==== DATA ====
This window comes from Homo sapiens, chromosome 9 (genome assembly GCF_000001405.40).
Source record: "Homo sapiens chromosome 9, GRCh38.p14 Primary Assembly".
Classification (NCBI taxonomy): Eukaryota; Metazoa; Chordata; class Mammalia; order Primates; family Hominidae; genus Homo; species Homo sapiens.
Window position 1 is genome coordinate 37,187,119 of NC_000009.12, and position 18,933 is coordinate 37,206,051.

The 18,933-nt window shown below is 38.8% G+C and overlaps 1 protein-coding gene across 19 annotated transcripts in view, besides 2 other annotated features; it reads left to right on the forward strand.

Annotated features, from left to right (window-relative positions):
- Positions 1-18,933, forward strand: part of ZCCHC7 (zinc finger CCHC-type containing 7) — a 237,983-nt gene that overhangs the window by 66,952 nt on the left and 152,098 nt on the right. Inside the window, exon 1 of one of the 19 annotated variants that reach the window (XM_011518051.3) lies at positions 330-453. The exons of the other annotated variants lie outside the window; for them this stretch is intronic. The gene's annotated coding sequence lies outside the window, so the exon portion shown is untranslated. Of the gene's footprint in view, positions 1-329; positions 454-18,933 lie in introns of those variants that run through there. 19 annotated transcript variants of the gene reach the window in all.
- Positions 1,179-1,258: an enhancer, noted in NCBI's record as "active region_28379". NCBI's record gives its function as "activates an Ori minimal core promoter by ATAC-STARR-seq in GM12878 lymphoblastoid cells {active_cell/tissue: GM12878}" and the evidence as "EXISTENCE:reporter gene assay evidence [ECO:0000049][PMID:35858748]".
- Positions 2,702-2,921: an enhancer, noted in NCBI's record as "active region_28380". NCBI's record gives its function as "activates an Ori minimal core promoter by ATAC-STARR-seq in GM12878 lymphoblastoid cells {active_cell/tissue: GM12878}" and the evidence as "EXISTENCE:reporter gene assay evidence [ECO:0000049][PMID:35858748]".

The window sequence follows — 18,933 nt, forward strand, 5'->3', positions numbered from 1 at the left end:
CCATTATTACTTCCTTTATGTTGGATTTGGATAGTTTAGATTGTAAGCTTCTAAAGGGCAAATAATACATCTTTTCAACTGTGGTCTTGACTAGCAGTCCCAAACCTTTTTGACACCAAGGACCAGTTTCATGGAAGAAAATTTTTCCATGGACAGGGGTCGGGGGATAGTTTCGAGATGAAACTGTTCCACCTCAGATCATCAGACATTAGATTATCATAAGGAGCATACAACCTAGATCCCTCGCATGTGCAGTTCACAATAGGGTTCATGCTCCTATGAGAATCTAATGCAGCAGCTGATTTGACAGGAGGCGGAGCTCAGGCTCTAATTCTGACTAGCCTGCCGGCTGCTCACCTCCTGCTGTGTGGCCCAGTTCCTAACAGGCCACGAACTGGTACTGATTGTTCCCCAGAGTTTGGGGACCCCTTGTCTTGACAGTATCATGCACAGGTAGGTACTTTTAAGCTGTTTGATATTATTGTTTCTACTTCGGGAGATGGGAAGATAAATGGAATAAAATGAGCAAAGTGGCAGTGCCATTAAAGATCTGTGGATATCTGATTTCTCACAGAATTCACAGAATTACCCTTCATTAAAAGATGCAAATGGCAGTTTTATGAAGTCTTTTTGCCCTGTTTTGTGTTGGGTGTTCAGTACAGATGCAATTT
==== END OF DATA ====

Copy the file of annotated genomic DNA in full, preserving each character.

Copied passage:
This window comes from Homo sapiens, chromosome 9 (genome assembly GCF_000001405.40).
Source record: "Homo sapiens chromosome 9, GRCh38.p14 Primary Assembly".
Classification (NCBI taxonomy): Eukaryota; Metazoa; Chordata; class Mammalia; order Primates; family Hominidae; genus Homo; species Homo sapiens.
Window position 1 is genome coordinate 37,187,119 of NC_000009.12, and position 18,933 is coordinate 37,206,051.

The 18,933-nt window shown below is 38.8% G+C and overlaps 1 protein-coding gene across 19 annotated transcripts in view, besides 2 other annotated features; it reads left to right on the forward strand.

Annotated features, from left to right (window-relative positions):
- Positions 1-18,933, forward strand: part of ZCCHC7 (zinc finger CCHC-type containing 7) — a 237,983-nt gene that overhangs the window by 66,952 nt on the left and 152,098 nt on the right. Inside the window, exon 1 of one of the 19 annotated variants that reach the window (XM_011518051.3) lies at positions 330-453. The exons of the other annotated variants lie outside the window; for them this stretch is intronic. The gene's annotated coding sequence lies outside the window, so the exon portion shown is untranslated. Of the gene's footprint in view, positions 1-329; positions 454-18,933 lie in introns of those variants that run through there. 19 annotated transcript variants of the gene reach the window in all.
- Positions 1,179-1,258: an enhancer, noted in NCBI's record as "active region_28379". NCBI's record gives its function as "activates an Ori minimal core promoter by ATAC-STARR-seq in GM12878 lymphoblastoid cells {active_cell/tissue: GM12878}" and the evidence as "EXISTENCE:reporter gene assay evidence [ECO:0000049][PMID:35858748]".
- Positions 2,702-2,921: an enhancer, noted in NCBI's record as "active region_28380". NCBI's record gives its function as "activates an Ori minimal core promoter by ATAC-STARR-seq in GM12878 lymphoblastoid cells {active_cell/tissue: GM12878}" and the evidence as "EXISTENCE:reporter gene assay evidence [ECO:0000049][PMID:35858748]".

The window sequence follows — 18,933 nt, forward strand, 5'->3', positions numbered from 1 at the left end:
CCATTATTACTTCCTTTATGTTGGATTTGGATAGTTTAGATTGTAAGCTTCTAAAGGGCAAATAATACATCTTTTCAACTGTGGTCTTGACTAGCAGTCCCAAACCTTTTTGACACCAAGGACCAGTTTCATGGAAGAAAATTTTTCCATGGACAGGGGTCGGGGGATAGTTTCGAGATGAAACTGTTCCACCTCAGATCATCAGACATTAGATTATCATAAGGAGCATACAACCTAGATCCCTCGCATGTGCAGTTCACAATAGGGTTCATGCTCCTATGAGAATCTAATGCAGCAGCTGATTTGACAGGAGGCGGAGCTCAGGCTCTAATTCTGACTAGCCTGCCGGCTGCTCACCTCCTGCTGTGTGGCCCAGTTCCTAACAGGCCACGAACTGGTACTGATTGTTCCCCAGAGTTTGGGGACCCCTTGTCTTGACAGTATCATGCACAGGTAGGTACTTTTAAGCTGTTTGATATTATTGTTTCTACTTCGGGAGATGGGAAGATAAATGGAATAAAATGAGCAAAGTGGCAGTGCCATTAAAGATCTGTGGATATCTGATTTCTCACAGAATTCACAGAATTACCCTTCATTAAAAGATGCAAATGGCAGTTTTATGAAGTCTTTTTGCCCTGTTTTGTGTTGGGTGTTCAGTACAGATGCAATTT